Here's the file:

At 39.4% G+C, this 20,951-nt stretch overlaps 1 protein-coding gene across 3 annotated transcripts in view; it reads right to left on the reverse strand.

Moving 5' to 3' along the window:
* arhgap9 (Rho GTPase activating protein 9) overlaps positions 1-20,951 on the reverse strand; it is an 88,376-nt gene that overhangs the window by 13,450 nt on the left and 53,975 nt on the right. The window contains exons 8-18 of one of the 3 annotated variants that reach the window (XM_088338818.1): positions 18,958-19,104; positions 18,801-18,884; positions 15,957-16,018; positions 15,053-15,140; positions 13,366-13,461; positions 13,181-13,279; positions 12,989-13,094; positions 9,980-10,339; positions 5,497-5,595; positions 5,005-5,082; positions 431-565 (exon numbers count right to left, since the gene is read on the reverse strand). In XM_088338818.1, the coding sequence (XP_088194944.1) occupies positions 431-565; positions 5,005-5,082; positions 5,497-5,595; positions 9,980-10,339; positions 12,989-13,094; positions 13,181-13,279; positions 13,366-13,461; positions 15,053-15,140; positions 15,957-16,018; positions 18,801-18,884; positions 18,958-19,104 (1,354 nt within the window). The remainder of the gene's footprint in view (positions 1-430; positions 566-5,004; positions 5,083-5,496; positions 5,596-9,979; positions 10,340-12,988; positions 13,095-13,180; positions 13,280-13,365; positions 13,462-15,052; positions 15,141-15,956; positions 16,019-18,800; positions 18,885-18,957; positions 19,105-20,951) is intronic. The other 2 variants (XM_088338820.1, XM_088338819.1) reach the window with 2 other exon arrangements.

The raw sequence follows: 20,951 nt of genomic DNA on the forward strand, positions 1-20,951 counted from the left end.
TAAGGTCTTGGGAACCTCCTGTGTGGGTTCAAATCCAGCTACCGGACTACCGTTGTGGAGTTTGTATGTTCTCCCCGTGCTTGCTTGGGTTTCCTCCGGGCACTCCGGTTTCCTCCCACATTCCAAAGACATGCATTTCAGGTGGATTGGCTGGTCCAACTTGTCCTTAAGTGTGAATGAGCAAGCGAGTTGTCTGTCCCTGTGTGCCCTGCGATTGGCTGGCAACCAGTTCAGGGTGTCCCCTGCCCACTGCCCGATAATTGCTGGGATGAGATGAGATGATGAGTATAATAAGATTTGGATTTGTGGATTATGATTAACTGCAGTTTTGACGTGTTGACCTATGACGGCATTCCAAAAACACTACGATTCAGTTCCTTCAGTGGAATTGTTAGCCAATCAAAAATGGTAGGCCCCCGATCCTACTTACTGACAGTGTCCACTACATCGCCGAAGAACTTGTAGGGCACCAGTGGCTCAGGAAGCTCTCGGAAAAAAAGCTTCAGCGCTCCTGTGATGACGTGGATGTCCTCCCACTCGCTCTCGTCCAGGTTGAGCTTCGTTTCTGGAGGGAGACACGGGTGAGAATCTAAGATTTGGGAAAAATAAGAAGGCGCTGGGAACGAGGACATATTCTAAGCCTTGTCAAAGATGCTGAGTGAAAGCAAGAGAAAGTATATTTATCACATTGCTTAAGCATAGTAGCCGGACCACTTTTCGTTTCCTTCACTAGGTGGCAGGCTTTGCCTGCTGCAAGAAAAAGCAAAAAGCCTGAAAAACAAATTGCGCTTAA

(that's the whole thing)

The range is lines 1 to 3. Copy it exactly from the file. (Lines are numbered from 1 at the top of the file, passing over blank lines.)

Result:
At 39.4% G+C, this 20,951-nt stretch overlaps 1 protein-coding gene across 3 annotated transcripts in view; it reads right to left on the reverse strand.

Moving 5' to 3' along the window:
* arhgap9 (Rho GTPase activating protein 9) overlaps positions 1-20,951 on the reverse strand; it is an 88,376-nt gene that overhangs the window by 13,450 nt on the left and 53,975 nt on the right. The window contains exons 8-18 of one of the 3 annotated variants that reach the window (XM_088338818.1): positions 18,958-19,104; positions 18,801-18,884; positions 15,957-16,018; positions 15,053-15,140; positions 13,366-13,461; positions 13,181-13,279; positions 12,989-13,094; positions 9,980-10,339; positions 5,497-5,595; positions 5,005-5,082; positions 431-565 (exon numbers count right to left, since the gene is read on the reverse strand). In XM_088338818.1, the coding sequence (XP_088194944.1) occupies positions 431-565; positions 5,005-5,082; positions 5,497-5,595; positions 9,980-10,339; positions 12,989-13,094; positions 13,181-13,279; positions 13,366-13,461; positions 15,053-15,140; positions 15,957-16,018; positions 18,801-18,884; positions 18,958-19,104 (1,354 nt within the window). The remainder of the gene's footprint in view (positions 1-430; positions 566-5,004; positions 5,083-5,496; positions 5,596-9,979; positions 10,340-12,988; positions 13,095-13,180; positions 13,280-13,365; positions 13,462-15,052; positions 15,141-15,956; positions 16,019-18,800; positions 18,885-18,957; positions 19,105-20,951) is intronic. The other 2 variants (XM_088338820.1, XM_088338819.1) reach the window with 2 other exon arrangements.